Why is this so startling? My perspective is one based on conflicting experiences.
My favourite RPGs are Call of Cthulhu (any edition) and Warhammer Fantasy Roleplay (v1 and v2, we haven’t tried v3). It’s all great fun.
I primarily run these games for my group, and have a somewhat similar style when doing so. Lots of social interaction, investigation, few combats, abstract battles not using minis, event based plot progression and so on.
The kind of adventures where my group chose not to play D&D. That’s what I do best. I ran Tomb of Horrors, and it sucked. I ran Iron Kingdoms, and it turned into WFRP.
But the allure of D&D is always there. I’ve played D&D since 1984, and have fond memories of the Dungeons & Dragons Expert Set opening up outdoor adventuring and exploration on a scale I hadn’t seen before. So I was a player in D&D BECM up to level 26, then in Dragonlance and Ravenloft and other classic stuff. Good stuff and bad stuff.
When D&D4 was released, we decided we wanted to try it. One DM bravely took Keep on the Shadowfell and ran us through it. The resulting experience nearly tore our group apart. We couldn’t agree on how to play the game, I hated it, and the tactical parts of it were uninteresting to me. Counting squares … argh! So I said that I would never play D&D4 again. And some said they’d never play any previous edition again, because they loved the elements I hated in D&D4. So no D&D for us.
It was a strange experience. So we went on to Dark Heresy, with another GM. Then there was a shakeup due to working schedules, and we lost our GM. So what to do …
I stepped up and ran a WFRP arc that was nigh on perfectly executed both by me and the players. It was loads of fun, and it had everything I love about playing roleplaying games. But it took its toll on me, and when we wrapped up the seven sessions, I was a bit burned out on deep and complex plots. And I wanted to try something different, move out of my comfort zone, to see if I could learn something that made my WFRP games a lot better. Things can always be approved, is my belief.
So I bought Dungeon Delve. We created new PCs. I concocted a flimsy campaign premise, and then we dived into it. Very much focused on tactical combat and character advancement. I was planning on running a few of the delves while we were deciding on what to do next.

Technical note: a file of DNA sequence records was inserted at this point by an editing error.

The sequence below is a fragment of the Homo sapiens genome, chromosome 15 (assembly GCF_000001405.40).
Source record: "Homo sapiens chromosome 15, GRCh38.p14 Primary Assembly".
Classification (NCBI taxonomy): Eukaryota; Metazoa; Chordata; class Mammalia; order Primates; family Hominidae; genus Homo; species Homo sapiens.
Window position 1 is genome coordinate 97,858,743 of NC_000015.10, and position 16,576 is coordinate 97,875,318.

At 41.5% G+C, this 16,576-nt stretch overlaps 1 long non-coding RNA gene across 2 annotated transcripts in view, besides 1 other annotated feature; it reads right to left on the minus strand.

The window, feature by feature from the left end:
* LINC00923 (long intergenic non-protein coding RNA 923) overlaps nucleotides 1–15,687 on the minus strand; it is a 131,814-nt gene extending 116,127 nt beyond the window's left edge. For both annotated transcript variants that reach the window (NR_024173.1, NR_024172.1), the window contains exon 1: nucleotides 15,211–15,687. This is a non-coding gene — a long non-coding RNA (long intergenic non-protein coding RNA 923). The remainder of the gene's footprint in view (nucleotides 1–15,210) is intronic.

Sitting on the DM side of the screen totally changed my opinion of the game. I loved it. And the players loved it. We had had our internal flame war on play styles, expectations and pros and cons and all that, and we emerged with a greater understanding of what we wanted from the game.
The delves segued into Scales of War, and then into Revenge of the Giants. Even though I’m still having trouble adapting my style to that which fits D&D4 best, the players are psyched, and we are chugging along. Before, we would change games every 7 or 8 sessions (we play once a week), but now we soldier on. D&D4 scratches a lot of itches that my players like to have scratched, while still being fun for me to run.
It doesn’t play like CoC or WFRP. And for me it shouldn’t. I just need to learn or even relearn how to make the game more D&D:ish, and drop some conceits I’ve adopted from running other games. To make the experience more like what my group thinks of as D&D. It’s all possible within the rules, I just have to work a bit harder to bring it to the surface, since I’m entrenched in my primary style of game mastering.
So the short of it. I understand and respect the opinions of those who feel D&D4 is not a game for them. I’ve been there myself, and I hated the game. At the same time I think I understand the opinions of those who feel D&D4 is their kind of game. That’s where I am now. At the same time, if someone said “show me your best game running skills” I wouldn’t pick D&D4, instead opting for WFRP.
Strange that, to find conflicting views on the game, all wrapped up in one single gamer.